How porn slipped the Net

Last week 40 people were arrested as part of an international crackdown on child pornography. Charles Arthur examines the rise of child sex on the Internet
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Indy Lifestyle Online
Finding pornography on the Internet requires only basic knowledge. Playboy magazine, for example, has its own computer attached to the network's World Wide Web, which can send both text and pictures to your screen. At the Internet address http://www.playboy.com you will find the usual soft-porn pictures of cheesily smiling women: it is said to be one of the most-visited "places" in cyberspace.

But to explore the weirder fringes, you have to go to the newsgroups - the 16,000-odd discussion areas devoted to a myriad of topics. There you will find the sex-oriented ones: such as alt.sex.bondage, alt.sex.bestiality, alt.sex.pictures.female.There are also pictures, encoded into jumbled text. With the right software (available for free over the network), you can turn the jumble back into pictures.

Further on are more sinister and explicit groups, such as alt.sex.weird, alt.sex.children and alt.sex.intergen (the intergen stands for intergenerational, that is between adults and children). How explicit? In one you might find a picture of an apparently prepubescent girl masturbating with a vibrator; in another an American's self-portrait of himself masturbating; in yet another, a woman apparently eating faeces. Why "apparently"? Because computer technology can fake such things, creating an electronic montage of an event that never took place

The existence of such pictures, which (in the nature of newsgroups) are copied from computer to computer across the network, has sparked fierce debate all over the world. The US Senate has passed a piece of legislation called the Communications Decency Act, proposed by Senator Jim Exon, which would make the operators of computers connected to the Internet responsible for monitoring the content of messages passing through their system. In Singapore, the government has declared that it will prosecute any citizen who uses the Internet for libel, fraud or obscenity. In Britain, an interdepartmental governmental team is trying to frame laws to control the passage of data that breaks existing laws - principally libel, obscenity and copyright.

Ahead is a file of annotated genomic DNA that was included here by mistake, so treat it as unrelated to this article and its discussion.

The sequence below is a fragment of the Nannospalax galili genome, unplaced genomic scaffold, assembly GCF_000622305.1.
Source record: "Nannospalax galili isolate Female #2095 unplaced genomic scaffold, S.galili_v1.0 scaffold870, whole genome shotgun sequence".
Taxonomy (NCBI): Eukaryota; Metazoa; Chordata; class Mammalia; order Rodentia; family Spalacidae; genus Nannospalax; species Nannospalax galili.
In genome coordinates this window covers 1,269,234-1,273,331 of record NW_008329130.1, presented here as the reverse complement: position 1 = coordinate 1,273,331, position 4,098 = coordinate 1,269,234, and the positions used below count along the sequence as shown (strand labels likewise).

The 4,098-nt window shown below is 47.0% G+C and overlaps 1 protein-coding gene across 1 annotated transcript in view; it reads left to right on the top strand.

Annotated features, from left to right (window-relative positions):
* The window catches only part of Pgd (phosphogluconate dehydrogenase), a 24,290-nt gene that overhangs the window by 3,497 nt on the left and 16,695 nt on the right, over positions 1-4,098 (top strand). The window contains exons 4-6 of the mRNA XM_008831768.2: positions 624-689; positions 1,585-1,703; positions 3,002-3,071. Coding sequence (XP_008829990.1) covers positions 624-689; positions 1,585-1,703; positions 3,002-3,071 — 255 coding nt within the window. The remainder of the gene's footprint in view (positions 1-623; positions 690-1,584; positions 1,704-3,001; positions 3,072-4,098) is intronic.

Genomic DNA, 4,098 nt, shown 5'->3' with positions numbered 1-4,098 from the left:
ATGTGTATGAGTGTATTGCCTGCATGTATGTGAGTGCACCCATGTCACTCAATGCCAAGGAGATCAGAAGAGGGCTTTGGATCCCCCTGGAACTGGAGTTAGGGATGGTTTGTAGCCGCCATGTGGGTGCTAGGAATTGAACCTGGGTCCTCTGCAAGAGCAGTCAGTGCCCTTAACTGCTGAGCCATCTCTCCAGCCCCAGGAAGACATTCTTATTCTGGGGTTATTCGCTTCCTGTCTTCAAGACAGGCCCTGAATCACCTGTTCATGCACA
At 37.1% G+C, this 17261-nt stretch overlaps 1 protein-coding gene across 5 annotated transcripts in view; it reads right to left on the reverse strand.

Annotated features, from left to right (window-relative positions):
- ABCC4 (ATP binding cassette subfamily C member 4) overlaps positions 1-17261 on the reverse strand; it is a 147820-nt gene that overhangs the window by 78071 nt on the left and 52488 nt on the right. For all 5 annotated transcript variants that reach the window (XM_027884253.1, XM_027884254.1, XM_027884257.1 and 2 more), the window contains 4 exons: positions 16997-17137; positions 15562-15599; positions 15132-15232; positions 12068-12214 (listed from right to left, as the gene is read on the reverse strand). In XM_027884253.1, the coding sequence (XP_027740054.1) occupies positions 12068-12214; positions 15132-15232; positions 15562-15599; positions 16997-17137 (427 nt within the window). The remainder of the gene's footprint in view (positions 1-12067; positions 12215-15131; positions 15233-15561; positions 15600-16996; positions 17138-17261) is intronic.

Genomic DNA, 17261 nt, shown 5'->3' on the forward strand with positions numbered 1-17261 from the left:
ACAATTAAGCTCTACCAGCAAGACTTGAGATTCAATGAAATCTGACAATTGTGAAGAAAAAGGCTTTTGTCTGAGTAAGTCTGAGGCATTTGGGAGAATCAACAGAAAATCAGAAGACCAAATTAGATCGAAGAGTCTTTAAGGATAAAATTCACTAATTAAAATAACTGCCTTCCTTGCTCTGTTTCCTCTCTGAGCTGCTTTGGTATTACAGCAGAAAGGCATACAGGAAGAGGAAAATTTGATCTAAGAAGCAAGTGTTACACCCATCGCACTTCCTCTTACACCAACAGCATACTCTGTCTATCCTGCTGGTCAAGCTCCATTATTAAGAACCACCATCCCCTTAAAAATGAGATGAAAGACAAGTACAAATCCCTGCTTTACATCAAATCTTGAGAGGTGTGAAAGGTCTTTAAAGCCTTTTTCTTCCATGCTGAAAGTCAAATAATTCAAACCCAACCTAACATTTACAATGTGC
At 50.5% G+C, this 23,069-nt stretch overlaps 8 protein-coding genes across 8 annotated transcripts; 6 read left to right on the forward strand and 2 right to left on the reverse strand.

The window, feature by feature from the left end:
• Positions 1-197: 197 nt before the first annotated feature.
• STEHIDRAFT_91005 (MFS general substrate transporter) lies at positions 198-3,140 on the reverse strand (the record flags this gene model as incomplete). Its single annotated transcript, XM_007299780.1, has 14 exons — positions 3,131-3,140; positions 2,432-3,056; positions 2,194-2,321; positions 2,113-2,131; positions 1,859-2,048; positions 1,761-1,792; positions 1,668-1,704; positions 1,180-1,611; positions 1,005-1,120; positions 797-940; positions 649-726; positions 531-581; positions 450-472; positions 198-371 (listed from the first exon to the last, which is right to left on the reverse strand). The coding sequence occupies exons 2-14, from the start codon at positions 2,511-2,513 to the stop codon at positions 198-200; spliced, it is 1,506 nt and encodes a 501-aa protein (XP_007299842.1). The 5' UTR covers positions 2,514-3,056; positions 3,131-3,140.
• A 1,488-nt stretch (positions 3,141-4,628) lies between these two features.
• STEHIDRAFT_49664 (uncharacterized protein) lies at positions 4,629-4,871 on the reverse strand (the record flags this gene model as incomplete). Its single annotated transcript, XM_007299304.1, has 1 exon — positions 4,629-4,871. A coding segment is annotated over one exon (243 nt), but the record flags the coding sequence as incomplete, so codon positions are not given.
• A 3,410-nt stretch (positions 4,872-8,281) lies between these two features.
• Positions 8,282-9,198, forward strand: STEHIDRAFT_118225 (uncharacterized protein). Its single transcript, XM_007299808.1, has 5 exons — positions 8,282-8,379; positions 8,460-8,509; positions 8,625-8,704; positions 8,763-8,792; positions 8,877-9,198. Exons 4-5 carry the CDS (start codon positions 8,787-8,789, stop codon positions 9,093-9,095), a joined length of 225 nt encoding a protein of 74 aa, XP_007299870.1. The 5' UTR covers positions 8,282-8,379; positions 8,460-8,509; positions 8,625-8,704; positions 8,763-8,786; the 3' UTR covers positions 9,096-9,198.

Ranged against them are the users, and the technology, of the network itself. When Senator Exon's proposed law (which has still to be debated by the House of Representatives, where it is likely to fail) was tabled this year, it provoked an outcry on the Net. An opposing electronic petition appeared within days; a month later it had been "signed" by 121,284 Internet users, 108,974 of them inside the US. They protested that the proposals were unfair in principle and unworkable in practice. The amount of data passing across the network is equivalent to thousands of copies of the Encyclopaedia Britannica every day. No person, no computer, could ever monitor it all.

"Any effort by a geographically based authority to regulate access to this new territory of cyberspace can be seen as an impingement not only on the right to 'speech' but also on the right to assemble," says David Johnson, of the US-based Electronic Frontier Foundation, a pressure group which aims to extend and protect civil liberties in electronic media.